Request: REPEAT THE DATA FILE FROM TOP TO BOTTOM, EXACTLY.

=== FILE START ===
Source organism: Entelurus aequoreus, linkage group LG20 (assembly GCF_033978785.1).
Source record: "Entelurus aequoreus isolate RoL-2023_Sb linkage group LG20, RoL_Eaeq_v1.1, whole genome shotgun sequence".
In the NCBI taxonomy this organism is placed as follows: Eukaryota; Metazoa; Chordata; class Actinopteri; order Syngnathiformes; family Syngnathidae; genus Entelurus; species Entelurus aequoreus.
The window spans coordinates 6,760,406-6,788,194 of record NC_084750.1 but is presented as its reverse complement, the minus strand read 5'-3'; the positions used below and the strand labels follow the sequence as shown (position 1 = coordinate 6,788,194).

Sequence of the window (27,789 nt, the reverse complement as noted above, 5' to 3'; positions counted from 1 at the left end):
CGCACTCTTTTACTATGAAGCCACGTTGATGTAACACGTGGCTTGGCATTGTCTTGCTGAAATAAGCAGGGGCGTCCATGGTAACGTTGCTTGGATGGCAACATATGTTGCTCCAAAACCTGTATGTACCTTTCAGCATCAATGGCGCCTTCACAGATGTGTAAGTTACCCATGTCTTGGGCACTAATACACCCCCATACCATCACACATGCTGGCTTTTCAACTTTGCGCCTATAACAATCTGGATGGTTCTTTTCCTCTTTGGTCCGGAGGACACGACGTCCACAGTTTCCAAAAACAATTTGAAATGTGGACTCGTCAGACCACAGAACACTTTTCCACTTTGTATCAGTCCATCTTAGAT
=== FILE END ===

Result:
Source organism: Entelurus aequoreus, linkage group LG20 (assembly GCF_033978785.1).
Source record: "Entelurus aequoreus isolate RoL-2023_Sb linkage group LG20, RoL_Eaeq_v1.1, whole genome shotgun sequence".
In the NCBI taxonomy this organism is placed as follows: Eukaryota; Metazoa; Chordata; class Actinopteri; order Syngnathiformes; family Syngnathidae; genus Entelurus; species Entelurus aequoreus.
The window spans coordinates 6,760,406-6,788,194 of record NC_084750.1 but is presented as its reverse complement, the minus strand read 5'-3'; the positions used below and the strand labels follow the sequence as shown (position 1 = coordinate 6,788,194).

Sequence of the window (27,789 nt, the reverse complement as noted above, 5' to 3'; positions counted from 1 at the left end):
CGCACTCTTTTACTATGAAGCCACGTTGATGTAACACGTGGCTTGGCATTGTCTTGCTGAAATAAGCAGGGGCGTCCATGGTAACGTTGCTTGGATGGCAACATATGTTGCTCCAAAACCTGTATGTACCTTTCAGCATCAATGGCGCCTTCACAGATGTGTAAGTTACCCATGTCTTGGGCACTAATACACCCCCATACCATCACACATGCTGGCTTTTCAACTTTGCGCCTATAACAATCTGGATGGTTCTTTTCCTCTTTGGTCCGGAGGACACGACGTCCACAGTTTCCAAAAACAATTTGAAATGTGGACTCGTCAGACCACAGAACACTTTTCCACTTTGTATCAGTCCATCTTAGAT